A note on the book jacket tells us that this is the first teen series endorsed by the Conan Doyle (creator of Sherlock Holmes) Estate. I’m happy to see a Sherlock Holmes book for teens that incorporates details from the life of the original character.
It’s 1868 and Sherlock Holmes is fourteen years old. His mother is ill, his father is on a military expedition and his older brother is working in London; so rather than having the summer holidays he’d hoped for, Sherlock has to go to Hampshire and live with an eccentric aunt and uncle while being tutored by an American, Amyus Crowe. But the summer doesn’t turn out as deadly dull as he thought it would—that is, it’s not dull, just deadly.
While staying true to Doyle’s character—there are even incidents that hint of Sherlock’s adult drug problems—this teen Sherlock is also updated. The poor guy is falsely accused and tortured while he tries to solve the mysterious death of local men. They appear to have died of a plague, as they have swollen boil-like pustules all over their bodies. But Sherlock is on to a ring of evil-doers and these deaths have something to do with the weird ‘death cloud’ that rises above the bodies.
Thankfully, Sherlock has the help of Matty, a self-reliant street urchin, who, while he can’t read or write and hasn’t been taught anything about logic or induction, knows a lot about human behavior at its worst—and about how to survive. Virginia, Crowe’s independent daughter, eventually joins in the fray.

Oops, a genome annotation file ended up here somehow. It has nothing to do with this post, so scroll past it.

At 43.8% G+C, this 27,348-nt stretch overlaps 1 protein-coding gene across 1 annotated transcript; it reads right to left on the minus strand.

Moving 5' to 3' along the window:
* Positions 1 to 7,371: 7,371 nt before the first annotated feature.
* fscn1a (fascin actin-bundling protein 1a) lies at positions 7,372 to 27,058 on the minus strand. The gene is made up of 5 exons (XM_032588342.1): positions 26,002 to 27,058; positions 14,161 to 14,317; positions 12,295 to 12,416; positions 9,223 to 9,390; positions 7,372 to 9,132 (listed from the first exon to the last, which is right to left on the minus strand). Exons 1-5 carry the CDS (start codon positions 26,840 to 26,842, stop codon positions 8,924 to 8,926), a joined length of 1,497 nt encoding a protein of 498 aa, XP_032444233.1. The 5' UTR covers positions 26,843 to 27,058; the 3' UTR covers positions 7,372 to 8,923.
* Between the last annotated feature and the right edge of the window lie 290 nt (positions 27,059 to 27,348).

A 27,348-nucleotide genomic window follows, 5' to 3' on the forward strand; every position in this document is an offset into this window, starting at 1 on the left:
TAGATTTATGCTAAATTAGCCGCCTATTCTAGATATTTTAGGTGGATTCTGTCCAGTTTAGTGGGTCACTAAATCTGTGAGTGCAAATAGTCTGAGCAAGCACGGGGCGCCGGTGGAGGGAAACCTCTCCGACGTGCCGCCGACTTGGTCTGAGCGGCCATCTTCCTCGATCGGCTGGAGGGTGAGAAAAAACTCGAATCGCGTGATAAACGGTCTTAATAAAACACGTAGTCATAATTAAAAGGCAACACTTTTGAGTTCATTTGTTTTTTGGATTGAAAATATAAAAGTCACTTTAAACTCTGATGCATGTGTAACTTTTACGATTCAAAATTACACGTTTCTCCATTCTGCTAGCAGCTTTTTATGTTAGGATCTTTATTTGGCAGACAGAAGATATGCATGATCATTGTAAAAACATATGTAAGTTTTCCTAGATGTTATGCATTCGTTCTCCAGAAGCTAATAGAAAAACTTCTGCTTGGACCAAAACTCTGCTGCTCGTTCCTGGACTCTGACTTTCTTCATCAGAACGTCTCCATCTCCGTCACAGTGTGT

The descriptions of the evil Baron Maupertuis are positively macabre. What he is able to do through the help of his minions is so creepy, it will stick with you for a long time. But even if you are reading for your senior project (Chaffey), and want some details of life in England (and a bit of France) in the mid-nineteenth century, there’s much to note. (The descriptions of what happens at a country fair are an interesting. Dog fighting—ugh! Bobbing for eels, anyone? Sherlock being forced into a boxing match?)
Sometimes YA books have quotable quotes that jump out at me, and the following fits the bill. I imagine many teens find themselves in the middle of a bizarre situation with just such thoughts.
“’It would be nice if one person could always make a difference,’ Crowe replied . . . ‘but in this complicated world of ours you sometimes need friends, and you sometimes need an organization to back you up.’
“’You think we should go to the peelers?’ Matty asked, obviously nervous.
“‘The police?’ Crowe shook his head. ‘I doubt they’d believe you, and even if they did there’s little they could do. Whoever lives in this big house of yours will deny everythin’. They’ve got the power and the authority, not you. And you’ve got to admit, it’s a preposterous story on the face of it.’
“’Do you believe us?’ Sherlock challenged.”